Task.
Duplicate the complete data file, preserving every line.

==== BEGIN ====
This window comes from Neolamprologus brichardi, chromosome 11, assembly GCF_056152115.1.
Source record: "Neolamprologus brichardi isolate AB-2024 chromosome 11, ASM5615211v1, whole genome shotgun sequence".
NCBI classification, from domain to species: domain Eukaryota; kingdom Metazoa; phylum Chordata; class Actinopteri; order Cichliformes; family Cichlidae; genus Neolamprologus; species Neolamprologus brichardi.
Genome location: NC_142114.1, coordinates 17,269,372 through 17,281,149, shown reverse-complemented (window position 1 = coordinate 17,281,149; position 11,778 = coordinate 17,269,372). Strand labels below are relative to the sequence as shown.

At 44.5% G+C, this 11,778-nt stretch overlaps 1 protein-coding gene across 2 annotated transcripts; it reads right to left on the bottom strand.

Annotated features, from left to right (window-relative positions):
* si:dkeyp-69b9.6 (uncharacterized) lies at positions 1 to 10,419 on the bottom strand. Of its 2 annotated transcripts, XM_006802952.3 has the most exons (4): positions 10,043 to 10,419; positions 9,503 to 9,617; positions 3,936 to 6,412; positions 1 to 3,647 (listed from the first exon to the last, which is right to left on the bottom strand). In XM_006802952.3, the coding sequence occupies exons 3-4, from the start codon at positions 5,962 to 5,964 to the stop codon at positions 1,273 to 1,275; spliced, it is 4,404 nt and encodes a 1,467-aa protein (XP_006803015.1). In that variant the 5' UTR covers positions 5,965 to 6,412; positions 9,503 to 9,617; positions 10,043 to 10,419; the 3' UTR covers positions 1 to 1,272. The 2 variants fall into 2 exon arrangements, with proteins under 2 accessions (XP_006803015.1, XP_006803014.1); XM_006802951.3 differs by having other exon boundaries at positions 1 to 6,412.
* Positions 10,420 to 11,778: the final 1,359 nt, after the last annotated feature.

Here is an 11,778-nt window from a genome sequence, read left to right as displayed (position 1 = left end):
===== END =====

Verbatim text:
This window comes from Neolamprologus brichardi, chromosome 11, assembly GCF_056152115.1.
Source record: "Neolamprologus brichardi isolate AB-2024 chromosome 11, ASM5615211v1, whole genome shotgun sequence".
NCBI classification, from domain to species: domain Eukaryota; kingdom Metazoa; phylum Chordata; class Actinopteri; order Cichliformes; family Cichlidae; genus Neolamprologus; species Neolamprologus brichardi.
Genome location: NC_142114.1, coordinates 17,269,372 through 17,281,149, shown reverse-complemented (window position 1 = coordinate 17,281,149; position 11,778 = coordinate 17,269,372). Strand labels below are relative to the sequence as shown.

At 44.5% G+C, this 11,778-nt stretch overlaps 1 protein-coding gene across 2 annotated transcripts; it reads right to left on the bottom strand.

Annotated features, from left to right (window-relative positions):
* si:dkeyp-69b9.6 (uncharacterized) lies at positions 1 to 10,419 on the bottom strand. Of its 2 annotated transcripts, XM_006802952.3 has the most exons (4): positions 10,043 to 10,419; positions 9,503 to 9,617; positions 3,936 to 6,412; positions 1 to 3,647 (listed from the first exon to the last, which is right to left on the bottom strand). In XM_006802952.3, the coding sequence occupies exons 3-4, from the start codon at positions 5,962 to 5,964 to the stop codon at positions 1,273 to 1,275; spliced, it is 4,404 nt and encodes a 1,467-aa protein (XP_006803015.1). In that variant the 5' UTR covers positions 5,965 to 6,412; positions 9,503 to 9,617; positions 10,043 to 10,419; the 3' UTR covers positions 1 to 1,272. The 2 variants fall into 2 exon arrangements, with proteins under 2 accessions (XP_006803015.1, XP_006803014.1); XM_006802951.3 differs by having other exon boundaries at positions 1 to 6,412.
* Positions 10,420 to 11,778: the final 1,359 nt, after the last annotated feature.

Here is an 11,778-nt window from a genome sequence, read left to right as displayed (position 1 = left end):